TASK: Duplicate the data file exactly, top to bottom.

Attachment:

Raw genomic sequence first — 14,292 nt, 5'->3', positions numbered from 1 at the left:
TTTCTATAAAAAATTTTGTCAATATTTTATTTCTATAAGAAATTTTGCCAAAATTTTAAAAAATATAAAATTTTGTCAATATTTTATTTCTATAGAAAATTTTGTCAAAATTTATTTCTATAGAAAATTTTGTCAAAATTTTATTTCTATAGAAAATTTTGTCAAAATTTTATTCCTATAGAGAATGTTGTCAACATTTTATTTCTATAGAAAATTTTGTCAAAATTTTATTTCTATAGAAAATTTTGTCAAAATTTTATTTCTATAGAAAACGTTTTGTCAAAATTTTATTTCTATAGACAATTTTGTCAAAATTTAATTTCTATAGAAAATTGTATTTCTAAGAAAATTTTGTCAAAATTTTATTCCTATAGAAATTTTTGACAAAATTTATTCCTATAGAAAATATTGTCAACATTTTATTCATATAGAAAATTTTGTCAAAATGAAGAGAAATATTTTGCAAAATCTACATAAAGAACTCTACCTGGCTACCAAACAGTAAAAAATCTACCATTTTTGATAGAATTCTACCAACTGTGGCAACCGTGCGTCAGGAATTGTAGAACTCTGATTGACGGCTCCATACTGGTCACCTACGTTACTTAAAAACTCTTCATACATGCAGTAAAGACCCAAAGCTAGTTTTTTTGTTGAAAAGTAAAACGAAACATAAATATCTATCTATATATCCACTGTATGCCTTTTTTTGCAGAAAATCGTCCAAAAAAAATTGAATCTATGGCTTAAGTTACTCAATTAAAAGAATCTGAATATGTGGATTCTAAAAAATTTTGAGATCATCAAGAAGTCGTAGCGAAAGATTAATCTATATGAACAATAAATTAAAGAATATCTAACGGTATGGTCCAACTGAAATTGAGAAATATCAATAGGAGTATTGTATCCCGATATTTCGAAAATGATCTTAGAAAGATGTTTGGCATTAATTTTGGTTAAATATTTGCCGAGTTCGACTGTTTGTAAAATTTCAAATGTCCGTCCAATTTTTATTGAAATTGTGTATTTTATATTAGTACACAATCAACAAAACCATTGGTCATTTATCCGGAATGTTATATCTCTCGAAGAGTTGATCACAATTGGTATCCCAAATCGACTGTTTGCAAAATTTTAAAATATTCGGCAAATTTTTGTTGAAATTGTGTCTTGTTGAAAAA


Raw genomic sequence first — 14,292 nt, 5'->3', positions numbered from 1 at the left:
TTTCTATAAAAAATTTTGTCAATATTTTATTTCTATAAGAAATTTTGCCAAAATTTTAAAAAATATAAAATTTTGTCAATATTTTATTTCTATAGAAAATTTTGTCAAAATTTATTTCTATAGAAAATTTTGTCAAAATTTTATTTCTATAGAAAATTTTGTCAAAATTTTATTCCTATAGAGAATGTTGTCAACATTTTATTTCTATAGAAAATTTTGTCAAAATTTTATTTCTATAGAAAATTTTGTCAAAATTTTATTTCTATAGAAAACGTTTTGTCAAAATTTTATTTCTATAGACAATTTTGTCAAAATTTAATTTCTATAGAAAATTGTATTTCTAAGAAAATTTTGTCAAAATTTTATTCCTATAGAAATTTTTGACAAAATTTATTCCTATAGAAAATATTGTCAACATTTTATTCATATAGAAAATTTTGTCAAAATGAAGAGAAATATTTTGCAAAATCTACATAAAGAACTCTACCTGGCTACCAAACAGTAAAAAATCTACCATTTTTGATAGAATTCTACCAACTGTGGCAACCGTGCGTCAGGAATTGTAGAACTCTGATTGACGGCTCCATACTGGTCACCTACGTTACTTAAAAACTCTTCATACATGCAGTAAAGACCCAAAGCTAGTTTTTTTGTTGAAAAGTAAAACGAAACATAAATATCTATCTATATATCCACTGTATGCCTTTTTTTGCAGAAAATCGTCCAAAAAAAATTGAATCTATGGCTTAAGTTACTCAATTAAAAGAATCTGAATATGTGGATTCTAAAAAATTTTGAGATCATCAAGAAGTCGTAGCGAAAGATTAATCTATATGAACAATAAATTAAAGAATATCTAACGGTATGGTCCAACTGAAATTGAGAAATATCAATAGGAGTATTGTATCCCGATATTTCGAAAATGATCTTAGAAAGATGTTTGGCATTAATTTTGGTTAAATATTTGCCGAGTTCGACTGTTTGTAAAATTTCAAATGTCCGTCCAATTTTTATTGAAATTGTGTATTTTATATTAGTACACAATCAACAAAACCATTGGTCATTTATCCGGAATGTTATATCTCTCGAAGAGTTGATCACAATTGGTATCCCAAATCGACTGTTTGCAAAATTTTAAAATATTCGGCAAATTTTTGTTGAAATTGTGTCTTGTTGAAAAA